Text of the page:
, ADRA Australia, with Adventist Review staff
John, a teacher left homeless by a devastating storm in the South Pacific country of Fiji nearly two weeks ago, gazes at what remains of his house.
“At least I have free air conditioning now,” he said.
Talk about looking on the bright side.
The wild winds of Cyclone Winston, the worst recorded storm in Fiji’s history, destroyed his home in the village of Navesau on Fiji’s main island of Viti Levu.
Not quite all of the house was destroyed, admittedly. Three of the four walls still stand, and the floor is present. But the roof blew off completely, strewn across the rest of the village and invisible among the other roofs scattered around. One wall of his house lies collapsed on the ground. It looks like a bomb went off inside.
John and his wife, Dalcie, along with their 2-year-old daughter, Gloria, are staying in the kitchen of a partially flooded dining hall near his house. The building usually serves hundreds of boarding students at Navesau Adventist High School. The students have returned home until the school can be repaired.
The dining hall is still flooded nearly two weeks after the storm. Mud is smeared all over the floor, and part of the roof has come off. Window louvers are broken, and the wind howls through.
But John’s own house, in contrast, is completely uninhabitable. Wrecked appliances lie wasted on the floor among damp clothes and spoiled books. His wife’s precious literature library is in ruins. Yet John remains remarkably upbeat.
“This is not too bad compared to those who lost family members,” he said. “All these books and tables and stuff can be replaced. Those families who lost family members — that’s beyond repair and our prayer is for them.”
Several dozen people were killed when the storm pounded Fiji with heavy rainfall and winds of more than 200 miles an hour (320 kilometers an hour) on Feb. 20 and 21. A middle-aged Adventist believer was seriously injured when flying iron roofing struck him as he ran for cover during the storm.
Many buildings also were badly damaged or destroyed, including several Adventist schools and churches.
But buildings are nothing compared to lives, John said.
“We can buy new books tomorrow and buy new tables and fix the chair,” he said. “So I’m glad that we didn’t lose our life here in Navesau, and I thank God for that.”
John said he remembered running to the high school’s dining hall to seek shelter from the storm.
“It started at 3 p.m. and went on for four, five, six hours. We were lying on the tables because the whole place was flooded,” he said.
“It was terrible, one of a kind,” he said. “I could say I’ve never experienced something so devastating. Broken glass [flying] and the sound of rushing wind, all this corrugated iron. It was just a mixture of feelings going through [my head]. It was like in a movie, in a horror movie, [but] much more than that because I’m experiencing it first hand.”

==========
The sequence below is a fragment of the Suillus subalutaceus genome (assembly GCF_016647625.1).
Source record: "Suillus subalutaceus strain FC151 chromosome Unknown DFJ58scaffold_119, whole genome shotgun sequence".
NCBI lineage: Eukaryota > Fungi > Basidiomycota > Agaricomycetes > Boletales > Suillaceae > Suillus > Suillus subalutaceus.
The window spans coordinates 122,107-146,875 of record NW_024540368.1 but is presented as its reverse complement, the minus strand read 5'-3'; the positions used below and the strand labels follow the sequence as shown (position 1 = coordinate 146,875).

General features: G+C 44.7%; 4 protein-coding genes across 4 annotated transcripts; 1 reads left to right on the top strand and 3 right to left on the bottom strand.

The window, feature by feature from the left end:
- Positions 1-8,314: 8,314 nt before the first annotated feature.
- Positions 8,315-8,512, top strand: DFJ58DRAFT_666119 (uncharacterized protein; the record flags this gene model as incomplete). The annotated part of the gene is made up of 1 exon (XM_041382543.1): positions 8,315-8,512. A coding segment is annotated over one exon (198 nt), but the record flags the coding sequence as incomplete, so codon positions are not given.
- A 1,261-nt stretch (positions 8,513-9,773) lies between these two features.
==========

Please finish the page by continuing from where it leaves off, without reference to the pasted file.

With the danger now passed, John showed me around his house.
“I really don’t know how to describe it,” he said. “It’s upside down, if that’s a good way to describe it. It’s upside down. This used to be our home and it’s completely destroyed. When the hurricane hit, we just saved what we could — clothes on our backs, and a little bit of food here and there, and just ran off for safety. I guess the hurricane came in a little bit earlier than predicted.”
He said his biggest immediate needs are shelter and food.
About 1,000 families who have received food and personal hygiene kits from ADRA. The food packs contain rice, lentils, tuna, sugar, and biscuits.
In addition, ADRA has delievered more than 600 water, sanitation, and personal hygiene kits to families to help stop the spread of disease, which can be common after a disaster. The kits contain antibacterial soap, sanitary pads, a 10-liter water container, water purification tablets, and a first-aid kit.
Another 244 households have received a water filtration system to ensure they can have clean water to drink and stop the spread of waterborne disease.
“Access to food has been identified as one of the most urgent needs, based on the assessments we’ve done,” said Iliapi Tuwai, ADRA’s country director for Fiji.
“Gardens and crops have been destroyed, which is a major food source for people particularly in rural areas,” he said. “Our food packs contain items to provide temporary relief while longer-term solutions are formalized.”
ADRA is planning further distributions of shelter, food, and personal hygiene supplies to thousands more families in the coming weeks.
John, meanwhile, is optimistic about how quickly he will be able to rebuild his home.
“If the materials are there and manpower, one, two, or three months tops,” he said. “With the amount of damage in this area, yes I believe it will take that much time.”
Living in the high school’s dining hall is proving challenging, especially amid the uncertainty about how long he and his family will have to stay.
“It’s quite difficult at the moment,” John said. “When it rains, it doesn’t feel good, [and] when it’s sunny. I guess we need a home as soon as possible. But we’ll see whatever turns up and see how God provides.”